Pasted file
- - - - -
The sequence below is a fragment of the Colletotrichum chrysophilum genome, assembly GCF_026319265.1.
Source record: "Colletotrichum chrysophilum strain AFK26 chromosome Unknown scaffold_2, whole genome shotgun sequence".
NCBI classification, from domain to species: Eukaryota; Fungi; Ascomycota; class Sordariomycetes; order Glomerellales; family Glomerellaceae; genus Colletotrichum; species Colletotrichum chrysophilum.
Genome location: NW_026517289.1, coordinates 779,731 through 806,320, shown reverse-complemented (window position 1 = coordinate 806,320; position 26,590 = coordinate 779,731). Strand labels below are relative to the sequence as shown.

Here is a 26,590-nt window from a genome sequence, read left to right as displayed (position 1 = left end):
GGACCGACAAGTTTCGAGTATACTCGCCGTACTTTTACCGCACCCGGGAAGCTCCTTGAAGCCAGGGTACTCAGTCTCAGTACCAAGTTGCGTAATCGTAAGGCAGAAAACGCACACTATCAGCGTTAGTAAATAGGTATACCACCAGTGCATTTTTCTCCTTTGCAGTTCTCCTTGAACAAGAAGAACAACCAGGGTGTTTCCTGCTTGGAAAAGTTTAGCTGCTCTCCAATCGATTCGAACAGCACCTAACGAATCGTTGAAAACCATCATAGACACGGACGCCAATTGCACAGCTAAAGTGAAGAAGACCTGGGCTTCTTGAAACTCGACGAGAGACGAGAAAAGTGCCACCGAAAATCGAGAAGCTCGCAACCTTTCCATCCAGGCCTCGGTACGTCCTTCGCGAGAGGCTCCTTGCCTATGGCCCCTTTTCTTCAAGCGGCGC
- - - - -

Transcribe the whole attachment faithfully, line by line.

The sequence below is a fragment of the Colletotrichum chrysophilum genome, assembly GCF_026319265.1.
Source record: "Colletotrichum chrysophilum strain AFK26 chromosome Unknown scaffold_2, whole genome shotgun sequence".
NCBI classification, from domain to species: Eukaryota; Fungi; Ascomycota; class Sordariomycetes; order Glomerellales; family Glomerellaceae; genus Colletotrichum; species Colletotrichum chrysophilum.
Genome location: NW_026517289.1, coordinates 779,731 through 806,320, shown reverse-complemented (window position 1 = coordinate 806,320; position 26,590 = coordinate 779,731). Strand labels below are relative to the sequence as shown.

Here is a 26,590-nt window from a genome sequence, read left to right as displayed (position 1 = left end):
GGACCGACAAGTTTCGAGTATACTCGCCGTACTTTTACCGCACCCGGGAAGCTCCTTGAAGCCAGGGTACTCAGTCTCAGTACCAAGTTGCGTAATCGTAAGGCAGAAAACGCACACTATCAGCGTTAGTAAATAGGTATACCACCAGTGCATTTTTCTCCTTTGCAGTTCTCCTTGAACAAGAAGAACAACCAGGGTGTTTCCTGCTTGGAAAAGTTTAGCTGCTCTCCAATCGATTCGAACAGCACCTAACGAATCGTTGAAAACCATCATAGACACGGACGCCAATTGCACAGCTAAAGTGAAGAAGACCTGGGCTTCTTGAAACTCGACGAGAGACGAGAAAAGTGCCACCGAAAATCGAGAAGCTCGCAACCTTTCCATCCAGGCCTCGGTACGTCCTTCGCGAGAGGCTCCTTGCCTATGGCCCCTTTTCTTCAAGCGGCGC